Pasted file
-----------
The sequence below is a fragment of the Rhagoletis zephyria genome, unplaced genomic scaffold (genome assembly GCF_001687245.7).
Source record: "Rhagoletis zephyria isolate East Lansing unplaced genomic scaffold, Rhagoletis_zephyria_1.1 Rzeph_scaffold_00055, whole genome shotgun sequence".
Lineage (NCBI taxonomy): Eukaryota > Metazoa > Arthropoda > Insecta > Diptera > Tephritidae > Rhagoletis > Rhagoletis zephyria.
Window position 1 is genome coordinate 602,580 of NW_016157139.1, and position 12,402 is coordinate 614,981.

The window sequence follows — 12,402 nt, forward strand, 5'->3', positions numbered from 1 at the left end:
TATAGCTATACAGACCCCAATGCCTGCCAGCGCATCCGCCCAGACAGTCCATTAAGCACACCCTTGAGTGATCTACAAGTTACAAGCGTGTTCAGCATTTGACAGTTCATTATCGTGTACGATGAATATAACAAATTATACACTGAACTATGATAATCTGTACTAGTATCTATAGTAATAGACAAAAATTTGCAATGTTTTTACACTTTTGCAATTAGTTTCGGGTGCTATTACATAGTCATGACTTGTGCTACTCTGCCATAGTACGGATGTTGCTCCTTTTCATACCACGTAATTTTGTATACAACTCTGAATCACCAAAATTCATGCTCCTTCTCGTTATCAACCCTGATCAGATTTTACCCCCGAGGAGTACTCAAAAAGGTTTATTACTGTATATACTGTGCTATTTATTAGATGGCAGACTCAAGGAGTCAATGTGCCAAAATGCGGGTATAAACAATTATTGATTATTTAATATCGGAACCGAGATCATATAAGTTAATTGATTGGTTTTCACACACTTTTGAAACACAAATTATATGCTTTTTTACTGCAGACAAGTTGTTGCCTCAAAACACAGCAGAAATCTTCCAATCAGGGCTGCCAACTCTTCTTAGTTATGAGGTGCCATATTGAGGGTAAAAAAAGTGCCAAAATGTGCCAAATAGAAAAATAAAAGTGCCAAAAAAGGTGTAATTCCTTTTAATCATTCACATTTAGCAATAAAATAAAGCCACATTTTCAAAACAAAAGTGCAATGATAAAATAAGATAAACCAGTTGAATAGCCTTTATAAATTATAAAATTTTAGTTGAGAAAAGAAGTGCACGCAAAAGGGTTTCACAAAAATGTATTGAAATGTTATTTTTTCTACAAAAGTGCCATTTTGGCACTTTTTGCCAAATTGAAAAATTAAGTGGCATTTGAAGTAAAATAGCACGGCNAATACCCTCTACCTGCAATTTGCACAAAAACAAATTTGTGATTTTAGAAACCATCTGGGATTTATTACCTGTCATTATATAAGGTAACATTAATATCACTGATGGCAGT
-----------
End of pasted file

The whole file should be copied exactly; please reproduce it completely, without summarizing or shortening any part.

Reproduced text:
The sequence below is a fragment of the Rhagoletis zephyria genome, unplaced genomic scaffold (genome assembly GCF_001687245.7).
Source record: "Rhagoletis zephyria isolate East Lansing unplaced genomic scaffold, Rhagoletis_zephyria_1.1 Rzeph_scaffold_00055, whole genome shotgun sequence".
Lineage (NCBI taxonomy): Eukaryota > Metazoa > Arthropoda > Insecta > Diptera > Tephritidae > Rhagoletis > Rhagoletis zephyria.
Window position 1 is genome coordinate 602,580 of NW_016157139.1, and position 12,402 is coordinate 614,981.

The window sequence follows — 12,402 nt, forward strand, 5'->3', positions numbered from 1 at the left end:
TATAGCTATACAGACCCCAATGCCTGCCAGCGCATCCGCCCAGACAGTCCATTAAGCACACCCTTGAGTGATCTACAAGTTACAAGCGTGTTCAGCATTTGACAGTTCATTATCGTGTACGATGAATATAACAAATTATACACTGAACTATGATAATCTGTACTAGTATCTATAGTAATAGACAAAAATTTGCAATGTTTTTACACTTTTGCAATTAGTTTCGGGTGCTATTACATAGTCATGACTTGTGCTACTCTGCCATAGTACGGATGTTGCTCCTTTTCATACCACGTAATTTTGTATACAACTCTGAATCACCAAAATTCATGCTCCTTCTCGTTATCAACCCTGATCAGATTTTACCCCCGAGGAGTACTCAAAAAGGTTTATTACTGTATATACTGTGCTATTTATTAGATGGCAGACTCAAGGAGTCAATGTGCCAAAATGCGGGTATAAACAATTATTGATTATTTAATATCGGAACCGAGATCATATAAGTTAATTGATTGGTTTTCACACACTTTTGAAACACAAATTATATGCTTTTTTACTGCAGACAAGTTGTTGCCTCAAAACACAGCAGAAATCTTCCAATCAGGGCTGCCAACTCTTCTTAGTTATGAGGTGCCATATTGAGGGTAAAAAAAGTGCCAAAATGTGCCAAATAGAAAAATAAAAGTGCCAAAAAAGGTGTAATTCCTTTTAATCATTCACATTTAGCAATAAAATAAAGCCACATTTTCAAAACAAAAGTGCAATGATAAAATAAGATAAACCAGTTGAATAGCCTTTATAAATTATAAAATTTTAGTTGAGAAAAGAAGTGCACGCAAAAGGGTTTCACAAAAATGTATTGAAATGTTATTTTTTCTACAAAAGTGCCATTTTGGCACTTTTTGCCAAATTGAAAAATTAAGTGGCATTTGAAGTAAAATAGCACGGCNAATACCCTCTACCTGCAATTTGCACAAAAACAAATTTGTGATTTTAGAAACCATCTGGGATTTATTACCTGTCATTATATAAGGTAACATTAATATCACTGATGGCAGT